11 Ways to Support a Loved One Through Difficult Times

Just under 4 years ago, my mum started attending a local meditation class and tried to persuade me to join her as she thought it would really benefit me. At the time I was struggling through my A-levels and battling my un-diagnosed M.E.. Like most people, I refused to listen to the advice given to me and stubbornly declined. A year and a half later, after dropping out of school and receiving my M.E. diagnosis, I had reached a point of desperation to try anything and finally agreed to go to meditation. It’s safe to say I think you know the rest of the story – the meditation class completely changed my life. Looking back, I can’t help but wonder what would have happened if I had listened to my mum’s advice earlier – would things be different now? The problem was I wasn’t ready to accept help at that time, I needed that year and a half to reach a stage of readiness within myself to make that decision. I am forever grateful to my mum for allowing me that year and a half to come to the decision on my own, because I now know if I had gone when my mum had first suggested it when I wasn’t ready, it would not have had the same impact on me and I doubt I would be sharing this story today.

None of us like seeing our loved ones in pain, and we want more than anything to help them. This could be anything, from seeing a loved one going through an illness, break-up, bereavement, or struggling to make a big decision. But the problem is, throwing your wisdom at them and telling them what they should and shouldn’t do isn’t going to work. You cannot force someone to do something even if you think it will help them! We need to take a different approach. One where softness replaces sternness, where “walking our walk” is more important than “talking our talk”, where we patiently allow our loved ones to come to us in their own time. The thing to remember is that no one can make a decision on behalf of someone else, they have to do that for themselves. There is a quote by the Dalai Lama which sums this up perfectly:

“The way the Buddha helps people is by showing them the path to cessation of suffering, but that it’s up to them to make the effort to follow the path.”

Here are some ways you can support your loved ones through difficult times:

  1. Don’t give unwanted advice – It’s only natural to want to share our wisdom with the people around us, but unfortunately this usually has the opposite result from what we intend. The problem is, no one likes to be told what to do. As soon as we are told we “should” do something, we automatically turn our backs and ignore the advice given. We are very stubborn human beings, and unless the person we are giving advice to has asked for it and is willingly going to listen, it’s like talking to a brick wall. I have been both on the receiving and giving end of advice, and I now understand the person who’s receiving the advice must want the advice before you give it, otherwise there might be some huffing and puffing between you both, and it’s very likely you might alienate your loved one in the process. The person who you want to give advice to will listen eventually, but this process may take days, weeks, months, or years. Let them come around on their own, and when the time is right they will let you know they are willing to listen.
  1. Casually “drop” ideas – If you think you know something that would really help your loved one, the best way to tell them is to casually “drop” the idea into a conversation. This means you are avoiding giving unwanted advice, as you are not actually giving advice! Instead you are simply implanting an idea into their head, so they can then go away and think it over themselves. When you do this, try to avoid anything direct such as “you should try meditation.” Instead, rephrase it as, “I’ve heard wonderful things about meditation, it sounds like it can really benefit some people”, and leave it at that. Just the mention of meditation can give your loved one the idea and they can mull it over. If they do want to try what you casually suggested, try not to imply it was your idea all along as this can be very off-putting, just allow them to explore the idea in their own time and resist the urge to prove you were right.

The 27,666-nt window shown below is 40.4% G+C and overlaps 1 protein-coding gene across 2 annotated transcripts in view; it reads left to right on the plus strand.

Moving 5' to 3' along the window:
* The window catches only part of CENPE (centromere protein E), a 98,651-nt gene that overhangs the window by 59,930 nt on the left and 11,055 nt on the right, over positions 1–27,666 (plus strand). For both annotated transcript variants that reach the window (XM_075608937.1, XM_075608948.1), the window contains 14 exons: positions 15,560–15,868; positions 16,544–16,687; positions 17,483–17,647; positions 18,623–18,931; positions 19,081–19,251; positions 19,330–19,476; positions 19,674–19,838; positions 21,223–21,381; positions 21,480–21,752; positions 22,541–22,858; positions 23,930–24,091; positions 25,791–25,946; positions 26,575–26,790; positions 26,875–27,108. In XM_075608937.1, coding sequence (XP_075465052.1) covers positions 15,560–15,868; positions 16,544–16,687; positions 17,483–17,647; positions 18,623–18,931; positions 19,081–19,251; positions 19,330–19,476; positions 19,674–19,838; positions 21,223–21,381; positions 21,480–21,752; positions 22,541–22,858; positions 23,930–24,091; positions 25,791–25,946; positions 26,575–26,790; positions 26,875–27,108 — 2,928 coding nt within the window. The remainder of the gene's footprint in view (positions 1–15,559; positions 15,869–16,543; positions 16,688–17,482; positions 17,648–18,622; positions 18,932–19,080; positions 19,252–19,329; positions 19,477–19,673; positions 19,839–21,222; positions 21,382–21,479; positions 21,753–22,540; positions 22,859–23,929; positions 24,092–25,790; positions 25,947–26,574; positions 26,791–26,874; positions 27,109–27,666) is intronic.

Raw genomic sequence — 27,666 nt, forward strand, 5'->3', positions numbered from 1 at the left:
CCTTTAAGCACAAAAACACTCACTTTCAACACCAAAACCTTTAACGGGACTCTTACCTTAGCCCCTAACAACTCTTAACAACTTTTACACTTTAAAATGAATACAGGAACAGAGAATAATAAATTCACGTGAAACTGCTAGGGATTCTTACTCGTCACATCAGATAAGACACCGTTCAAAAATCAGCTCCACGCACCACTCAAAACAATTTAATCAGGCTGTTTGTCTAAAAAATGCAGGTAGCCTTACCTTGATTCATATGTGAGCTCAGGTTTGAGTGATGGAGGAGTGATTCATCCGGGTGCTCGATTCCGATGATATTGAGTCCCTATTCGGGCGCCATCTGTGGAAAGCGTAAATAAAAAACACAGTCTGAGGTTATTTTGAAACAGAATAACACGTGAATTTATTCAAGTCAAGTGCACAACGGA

1. Be the example –It’s all fine telling someone what they should and shouldn’t do, but unless you practise what you preach, they are very unlikely to want to listen to you. We all know someone who has given us advice and yet they don’t follow their own advice themselves, and it’s left you feeling confused and frustrated because if they don’t do it why should you? The best way to inspire someone is by being the living, breathing example. Someone is a million times more likely to follow you by example than if you simply boss and lecture them. If you are encouraging someone to lead a healthier, mood-boosting lifestyle, then you too need to maintain a positive, healthy lifestyle. If a loved one needs to make life changes, it can also be a great help if you make the same changes too. This could be eating healthily with them, encouraging them to do exercise with you, or you could offer to go with them to a meditation or yoga class. This helps them to feel that they’re not the odd one out and makes the lifestyle changes easier to stick with, and it will also benefit you too!

  1. Understand your limits – It’s understandable to feel frustrated and distressed when someone you love is clearly struggling and won’t reach out, but it is important you accept and recognise that there are always limits to what you can do to support another person. You cannot force someone to talk to you, you cannot force someone to get help, nor can you “fix” them. The truth is that no matter how hard you try, you cannot save someone else or make them better. Only they can do that themselves. Instead, you can support them and give them love and understanding, which is what they will need most from you.